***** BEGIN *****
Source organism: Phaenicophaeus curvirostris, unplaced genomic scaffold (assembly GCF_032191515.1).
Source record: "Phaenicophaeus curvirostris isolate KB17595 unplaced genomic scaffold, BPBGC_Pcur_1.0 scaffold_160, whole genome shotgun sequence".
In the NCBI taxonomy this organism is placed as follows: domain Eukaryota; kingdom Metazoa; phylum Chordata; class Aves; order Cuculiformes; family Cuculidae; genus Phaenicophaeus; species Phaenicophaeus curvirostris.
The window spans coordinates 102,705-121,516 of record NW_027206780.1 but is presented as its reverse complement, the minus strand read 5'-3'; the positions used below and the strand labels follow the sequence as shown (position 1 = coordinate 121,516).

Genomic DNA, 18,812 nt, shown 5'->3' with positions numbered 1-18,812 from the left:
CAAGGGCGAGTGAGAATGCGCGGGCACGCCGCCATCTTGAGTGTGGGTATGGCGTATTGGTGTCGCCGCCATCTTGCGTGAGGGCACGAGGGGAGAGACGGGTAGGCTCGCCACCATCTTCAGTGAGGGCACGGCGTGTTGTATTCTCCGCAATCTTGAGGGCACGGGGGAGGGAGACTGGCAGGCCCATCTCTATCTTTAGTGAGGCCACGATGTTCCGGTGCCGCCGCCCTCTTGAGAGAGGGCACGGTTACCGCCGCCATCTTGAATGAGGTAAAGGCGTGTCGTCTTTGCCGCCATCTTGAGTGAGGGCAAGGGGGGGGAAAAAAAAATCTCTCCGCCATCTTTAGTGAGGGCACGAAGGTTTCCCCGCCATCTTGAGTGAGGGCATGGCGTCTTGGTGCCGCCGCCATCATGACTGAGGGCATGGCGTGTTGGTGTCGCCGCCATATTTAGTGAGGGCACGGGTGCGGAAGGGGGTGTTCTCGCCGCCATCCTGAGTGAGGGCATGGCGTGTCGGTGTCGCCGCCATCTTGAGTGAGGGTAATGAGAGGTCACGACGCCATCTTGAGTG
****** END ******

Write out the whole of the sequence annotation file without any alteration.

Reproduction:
Source organism: Phaenicophaeus curvirostris, unplaced genomic scaffold (assembly GCF_032191515.1).
Source record: "Phaenicophaeus curvirostris isolate KB17595 unplaced genomic scaffold, BPBGC_Pcur_1.0 scaffold_160, whole genome shotgun sequence".
In the NCBI taxonomy this organism is placed as follows: domain Eukaryota; kingdom Metazoa; phylum Chordata; class Aves; order Cuculiformes; family Cuculidae; genus Phaenicophaeus; species Phaenicophaeus curvirostris.
The window spans coordinates 102,705-121,516 of record NW_027206780.1 but is presented as its reverse complement, the minus strand read 5'-3'; the positions used below and the strand labels follow the sequence as shown (position 1 = coordinate 121,516).

Genomic DNA, 18,812 nt, shown 5'->3' with positions numbered 1-18,812 from the left:
CAAGGGCGAGTGAGAATGCGCGGGCACGCCGCCATCTTGAGTGTGGGTATGGCGTATTGGTGTCGCCGCCATCTTGCGTGAGGGCACGAGGGGAGAGACGGGTAGGCTCGCCACCATCTTCAGTGAGGGCACGGCGTGTTGTATTCTCCGCAATCTTGAGGGCACGGGGGAGGGAGACTGGCAGGCCCATCTCTATCTTTAGTGAGGCCACGATGTTCCGGTGCCGCCGCCCTCTTGAGAGAGGGCACGGTTACCGCCGCCATCTTGAATGAGGTAAAGGCGTGTCGTCTTTGCCGCCATCTTGAGTGAGGGCAAGGGGGGGGAAAAAAAAATCTCTCCGCCATCTTTAGTGAGGGCACGAAGGTTTCCCCGCCATCTTGAGTGAGGGCATGGCGTCTTGGTGCCGCCGCCATCATGACTGAGGGCATGGCGTGTTGGTGTCGCCGCCATATTTAGTGAGGGCACGGGTGCGGAAGGGGGTGTTCTCGCCGCCATCCTGAGTGAGGGCATGGCGTGTCGGTGTCGCCGCCATCTTGAGTGAGGGTAATGAGAGGTCACGACGCCATCTTGAGTG